The records of a juvenile court in a truancy case are confidential and not available for public inspection and copying, with the limited exceptions listed in RCW 13.50.010 and 13.50.100.
In the enforcement of the state compulsory school attendance law as amended by chapter 201, Laws of 1979, 1st Ex. Sess., a juvenile court has only the limited jurisdiction (by virtue of § 2 of that act) to impose the non-criminal monetary penalty provided for in RCW 28A.27.100 as amended by § 6 of chapter 201, supra; however, assuming that this fine or penalty has been invoked in a given case and the juvenile in question fails to pay it, that juvenile may then be declared to be in contempt of court, whereupon the court will then have jurisdiction to deal with the child as a "juvenile offender" under the provisions of chapter 13.40 RCW.
(1) The supreme court's adoption of the new juvenile court rules does constitute a "nondebatable" emergency so as to justify the expenditure of those county funds which are necessary to implement, and comply with, the rules, under authority of RCW 36.40.180. (2) The duties which are imposed upon a prosecuting attorney by the new juvenile court rules are such as to render his office and that of the county juvenile probation officer incompatible, to the end that the two positions may not simultaneously be held by the same person.
1. The Legislature created a citizen review board system that functions in an advisory capacity to the juvenile courts, the Department of Social and Health Services, and the Legislature. The records of each board are the property of the board. The records must be retained for at least six years unless adequate copies or reproductions are preserved or the board demonstrates to the local records committee that retention of such records for six years is unnecessary and uneconomical. 2. The records are confidential and may only be disclosed when specifically authorized under the statutes protecting the records of juvenile justice or care agencies found in chapter 13.50 RCW. 3. The board need not prepare a transcript of its review, so long as a verbatim record is maintained.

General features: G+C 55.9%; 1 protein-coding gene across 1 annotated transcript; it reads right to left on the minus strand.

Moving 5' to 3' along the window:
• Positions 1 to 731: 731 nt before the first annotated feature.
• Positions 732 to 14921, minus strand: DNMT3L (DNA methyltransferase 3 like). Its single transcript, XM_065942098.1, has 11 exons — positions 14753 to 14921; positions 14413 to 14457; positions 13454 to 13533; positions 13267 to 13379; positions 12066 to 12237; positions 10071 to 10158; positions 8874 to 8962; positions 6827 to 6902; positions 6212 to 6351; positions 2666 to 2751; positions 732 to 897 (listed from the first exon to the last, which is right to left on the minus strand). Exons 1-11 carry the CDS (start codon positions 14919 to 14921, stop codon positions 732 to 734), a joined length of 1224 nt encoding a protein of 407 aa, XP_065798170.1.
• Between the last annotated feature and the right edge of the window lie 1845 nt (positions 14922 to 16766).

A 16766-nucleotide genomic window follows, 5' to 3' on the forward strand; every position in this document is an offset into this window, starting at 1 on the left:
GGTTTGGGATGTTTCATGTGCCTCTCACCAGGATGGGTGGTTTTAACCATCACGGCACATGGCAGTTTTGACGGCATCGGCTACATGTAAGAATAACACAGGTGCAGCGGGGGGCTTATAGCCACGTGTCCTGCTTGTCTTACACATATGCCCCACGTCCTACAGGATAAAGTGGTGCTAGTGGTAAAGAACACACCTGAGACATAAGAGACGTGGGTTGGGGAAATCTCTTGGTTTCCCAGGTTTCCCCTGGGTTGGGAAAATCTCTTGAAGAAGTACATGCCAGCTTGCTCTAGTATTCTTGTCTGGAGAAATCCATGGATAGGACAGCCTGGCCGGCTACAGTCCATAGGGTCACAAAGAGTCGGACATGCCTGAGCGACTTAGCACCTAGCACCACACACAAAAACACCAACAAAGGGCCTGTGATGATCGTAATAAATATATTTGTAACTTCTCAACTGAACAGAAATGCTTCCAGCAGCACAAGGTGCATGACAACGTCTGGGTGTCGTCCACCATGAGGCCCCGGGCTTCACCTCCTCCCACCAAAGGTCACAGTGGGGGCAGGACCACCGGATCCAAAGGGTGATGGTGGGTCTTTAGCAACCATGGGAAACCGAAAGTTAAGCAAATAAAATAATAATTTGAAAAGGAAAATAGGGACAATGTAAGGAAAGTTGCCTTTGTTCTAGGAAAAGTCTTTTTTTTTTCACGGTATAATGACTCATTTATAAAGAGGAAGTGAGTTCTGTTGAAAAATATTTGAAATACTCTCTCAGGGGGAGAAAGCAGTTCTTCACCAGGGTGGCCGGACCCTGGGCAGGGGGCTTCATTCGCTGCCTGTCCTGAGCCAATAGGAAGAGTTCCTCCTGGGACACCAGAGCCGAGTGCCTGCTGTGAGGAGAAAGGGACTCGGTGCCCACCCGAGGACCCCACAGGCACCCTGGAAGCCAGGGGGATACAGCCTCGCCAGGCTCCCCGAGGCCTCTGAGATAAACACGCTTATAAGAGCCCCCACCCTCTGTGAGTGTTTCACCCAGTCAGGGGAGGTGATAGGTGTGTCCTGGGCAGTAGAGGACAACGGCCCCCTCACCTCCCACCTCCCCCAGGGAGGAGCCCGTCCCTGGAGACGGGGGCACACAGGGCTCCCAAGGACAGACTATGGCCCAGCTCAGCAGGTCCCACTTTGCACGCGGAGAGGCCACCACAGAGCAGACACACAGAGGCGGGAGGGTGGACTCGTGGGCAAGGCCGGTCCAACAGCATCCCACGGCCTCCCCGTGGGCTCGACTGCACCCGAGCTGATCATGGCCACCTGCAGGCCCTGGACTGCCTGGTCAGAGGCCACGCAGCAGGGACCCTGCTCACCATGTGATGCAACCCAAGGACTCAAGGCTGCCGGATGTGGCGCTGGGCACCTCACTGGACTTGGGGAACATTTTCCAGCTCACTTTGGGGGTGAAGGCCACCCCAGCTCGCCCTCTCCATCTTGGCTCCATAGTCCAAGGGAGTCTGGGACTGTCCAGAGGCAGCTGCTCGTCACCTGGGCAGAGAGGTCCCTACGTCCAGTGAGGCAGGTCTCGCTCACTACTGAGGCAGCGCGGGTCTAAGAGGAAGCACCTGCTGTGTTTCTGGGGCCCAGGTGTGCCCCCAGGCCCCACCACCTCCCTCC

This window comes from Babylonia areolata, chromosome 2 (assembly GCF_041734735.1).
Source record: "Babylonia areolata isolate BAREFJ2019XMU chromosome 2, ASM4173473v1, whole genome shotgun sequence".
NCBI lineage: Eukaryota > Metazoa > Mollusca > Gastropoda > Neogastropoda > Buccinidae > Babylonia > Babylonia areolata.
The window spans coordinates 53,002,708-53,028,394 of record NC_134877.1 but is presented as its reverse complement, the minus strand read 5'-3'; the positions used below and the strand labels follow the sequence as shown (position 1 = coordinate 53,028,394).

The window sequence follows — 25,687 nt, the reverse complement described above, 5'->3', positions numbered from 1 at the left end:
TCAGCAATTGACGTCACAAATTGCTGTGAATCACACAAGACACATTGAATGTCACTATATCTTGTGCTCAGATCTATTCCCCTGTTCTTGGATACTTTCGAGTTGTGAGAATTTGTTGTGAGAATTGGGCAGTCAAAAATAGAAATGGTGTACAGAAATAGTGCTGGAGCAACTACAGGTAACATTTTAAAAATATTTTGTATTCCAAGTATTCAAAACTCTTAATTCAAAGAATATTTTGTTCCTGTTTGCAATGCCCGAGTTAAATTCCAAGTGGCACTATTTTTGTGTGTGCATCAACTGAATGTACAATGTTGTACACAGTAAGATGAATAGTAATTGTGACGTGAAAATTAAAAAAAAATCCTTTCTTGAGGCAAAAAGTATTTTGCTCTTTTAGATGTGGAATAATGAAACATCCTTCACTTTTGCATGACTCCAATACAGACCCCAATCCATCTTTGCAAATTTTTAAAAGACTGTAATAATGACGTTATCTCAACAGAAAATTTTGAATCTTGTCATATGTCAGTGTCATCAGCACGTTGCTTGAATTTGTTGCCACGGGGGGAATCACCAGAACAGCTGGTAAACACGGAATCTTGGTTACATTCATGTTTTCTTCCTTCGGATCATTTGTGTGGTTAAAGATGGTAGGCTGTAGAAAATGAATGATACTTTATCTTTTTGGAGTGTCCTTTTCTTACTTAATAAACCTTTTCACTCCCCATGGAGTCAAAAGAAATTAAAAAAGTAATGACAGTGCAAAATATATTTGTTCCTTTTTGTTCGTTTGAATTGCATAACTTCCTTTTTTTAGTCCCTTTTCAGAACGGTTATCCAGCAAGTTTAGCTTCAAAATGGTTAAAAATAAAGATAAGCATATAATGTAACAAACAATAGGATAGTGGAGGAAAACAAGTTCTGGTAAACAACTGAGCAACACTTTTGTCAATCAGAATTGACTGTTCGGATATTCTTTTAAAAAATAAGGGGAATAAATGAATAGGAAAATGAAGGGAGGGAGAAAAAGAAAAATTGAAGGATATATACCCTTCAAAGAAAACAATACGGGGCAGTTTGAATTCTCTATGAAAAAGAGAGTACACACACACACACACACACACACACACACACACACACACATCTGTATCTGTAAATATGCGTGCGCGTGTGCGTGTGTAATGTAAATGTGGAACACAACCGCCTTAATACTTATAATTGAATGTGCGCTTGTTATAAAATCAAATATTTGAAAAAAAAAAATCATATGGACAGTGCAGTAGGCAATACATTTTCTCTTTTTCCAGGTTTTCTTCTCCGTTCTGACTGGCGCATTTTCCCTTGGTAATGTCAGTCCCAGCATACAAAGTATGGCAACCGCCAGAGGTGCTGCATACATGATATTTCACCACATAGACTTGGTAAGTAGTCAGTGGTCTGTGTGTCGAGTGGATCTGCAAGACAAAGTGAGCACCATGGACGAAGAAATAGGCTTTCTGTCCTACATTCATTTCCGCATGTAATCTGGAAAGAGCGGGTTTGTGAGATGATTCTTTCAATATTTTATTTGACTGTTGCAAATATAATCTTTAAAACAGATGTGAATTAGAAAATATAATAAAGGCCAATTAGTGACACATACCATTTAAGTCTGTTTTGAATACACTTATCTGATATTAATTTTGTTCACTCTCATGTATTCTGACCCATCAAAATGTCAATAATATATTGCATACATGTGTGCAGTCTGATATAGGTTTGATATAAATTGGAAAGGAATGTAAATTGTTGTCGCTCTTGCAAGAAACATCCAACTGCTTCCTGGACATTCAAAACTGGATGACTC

A court order approving alternative residential placement issued pursuant to RCW 13.32A.170 or 13.32A.180 necessarily constitutes a judicial determination that continuation of the child in the home would be "contrary to the welfare of the child" or that removal of the child from the home would be "in the best interests of the child." Such court orders necessarily require removal of the child from the home. Removal of a child from the home pursuant to a court order for shelter care under RCW 13.34.060 necessarily entails a judicial determination that such removal is "in the best interests of the child" or, conversely, that continuation of the child in the home would be "contrary to the welfare of the child." A court order entered in accordance with RCW 13.34.060(6) necessarily requires removal of the child from the home. Removal of a child from the home pursuant to a court order entered under RCW 13.34.130 necessarily entails a judicial determination that such removal is "in the best interests of the child" or that continuation of the child in the home is "contrary to the welfare of the child." A court order for out-of-home placement entered in accordance with RCW 13.34.130 necessarily requires removal of the child from the home.